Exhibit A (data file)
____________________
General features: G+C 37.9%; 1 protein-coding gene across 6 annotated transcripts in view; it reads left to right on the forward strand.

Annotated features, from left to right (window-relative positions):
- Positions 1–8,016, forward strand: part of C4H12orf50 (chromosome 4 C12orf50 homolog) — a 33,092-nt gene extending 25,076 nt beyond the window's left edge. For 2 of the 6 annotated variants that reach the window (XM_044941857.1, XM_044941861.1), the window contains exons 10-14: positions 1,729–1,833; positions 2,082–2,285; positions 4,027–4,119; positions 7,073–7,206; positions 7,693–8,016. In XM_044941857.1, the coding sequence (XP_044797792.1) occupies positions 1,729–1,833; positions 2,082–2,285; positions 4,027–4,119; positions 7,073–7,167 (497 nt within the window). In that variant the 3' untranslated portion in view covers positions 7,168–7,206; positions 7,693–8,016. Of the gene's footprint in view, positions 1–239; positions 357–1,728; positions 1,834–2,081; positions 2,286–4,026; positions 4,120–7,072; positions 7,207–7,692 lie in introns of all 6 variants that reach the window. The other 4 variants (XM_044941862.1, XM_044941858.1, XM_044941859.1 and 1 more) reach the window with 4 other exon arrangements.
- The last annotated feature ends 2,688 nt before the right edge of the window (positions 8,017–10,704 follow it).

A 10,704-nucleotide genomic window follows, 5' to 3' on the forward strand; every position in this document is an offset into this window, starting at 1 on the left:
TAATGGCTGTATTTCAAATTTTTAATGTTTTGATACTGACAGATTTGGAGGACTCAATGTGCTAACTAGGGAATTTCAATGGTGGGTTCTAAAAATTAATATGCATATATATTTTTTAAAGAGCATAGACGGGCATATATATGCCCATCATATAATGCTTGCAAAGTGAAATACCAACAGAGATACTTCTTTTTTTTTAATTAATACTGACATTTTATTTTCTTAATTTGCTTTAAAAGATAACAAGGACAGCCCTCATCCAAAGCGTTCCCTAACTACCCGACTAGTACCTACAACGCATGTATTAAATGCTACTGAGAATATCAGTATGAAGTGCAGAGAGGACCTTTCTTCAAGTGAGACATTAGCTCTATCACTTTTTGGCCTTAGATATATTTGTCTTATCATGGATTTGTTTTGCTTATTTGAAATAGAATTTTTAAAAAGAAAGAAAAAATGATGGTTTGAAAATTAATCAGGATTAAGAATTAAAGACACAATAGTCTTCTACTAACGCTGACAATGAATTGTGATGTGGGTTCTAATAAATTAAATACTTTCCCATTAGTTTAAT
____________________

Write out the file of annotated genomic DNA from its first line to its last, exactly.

General features: G+C 37.9%; 1 protein-coding gene across 6 annotated transcripts in view; it reads left to right on the forward strand.

Annotated features, from left to right (window-relative positions):
- Positions 1–8,016, forward strand: part of C4H12orf50 (chromosome 4 C12orf50 homolog) — a 33,092-nt gene extending 25,076 nt beyond the window's left edge. For 2 of the 6 annotated variants that reach the window (XM_044941857.1, XM_044941861.1), the window contains exons 10-14: positions 1,729–1,833; positions 2,082–2,285; positions 4,027–4,119; positions 7,073–7,206; positions 7,693–8,016. In XM_044941857.1, the coding sequence (XP_044797792.1) occupies positions 1,729–1,833; positions 2,082–2,285; positions 4,027–4,119; positions 7,073–7,167 (497 nt within the window). In that variant the 3' untranslated portion in view covers positions 7,168–7,206; positions 7,693–8,016. Of the gene's footprint in view, positions 1–239; positions 357–1,728; positions 1,834–2,081; positions 2,286–4,026; positions 4,120–7,072; positions 7,207–7,692 lie in introns of all 6 variants that reach the window. The other 4 variants (XM_044941862.1, XM_044941858.1, XM_044941859.1 and 1 more) reach the window with 4 other exon arrangements.
- The last annotated feature ends 2,688 nt before the right edge of the window (positions 8,017–10,704 follow it).

A 10,704-nucleotide genomic window follows, 5' to 3' on the forward strand; every position in this document is an offset into this window, starting at 1 on the left:
TAATGGCTGTATTTCAAATTTTTAATGTTTTGATACTGACAGATTTGGAGGACTCAATGTGCTAACTAGGGAATTTCAATGGTGGGTTCTAAAAATTAATATGCATATATATTTTTTAAAGAGCATAGACGGGCATATATATGCCCATCATATAATGCTTGCAAAGTGAAATACCAACAGAGATACTTCTTTTTTTTTAATTAATACTGACATTTTATTTTCTTAATTTGCTTTAAAAGATAACAAGGACAGCCCTCATCCAAAGCGTTCCCTAACTACCCGACTAGTACCTACAACGCATGTATTAAATGCTACTGAGAATATCAGTATGAAGTGCAGAGAGGACCTTTCTTCAAGTGAGACATTAGCTCTATCACTTTTTGGCCTTAGATATATTTGTCTTATCATGGATTTGTTTTGCTTATTTGAAATAGAATTTTTAAAAAGAAAGAAAAAATGATGGTTTGAAAATTAATCAGGATTAAGAATTAAAGACACAATAGTCTTCTACTAACGCTGACAATGAATTGTGATGTGGGTTCTAATAAATTAAATACTTTCCCATTAGTTTAAT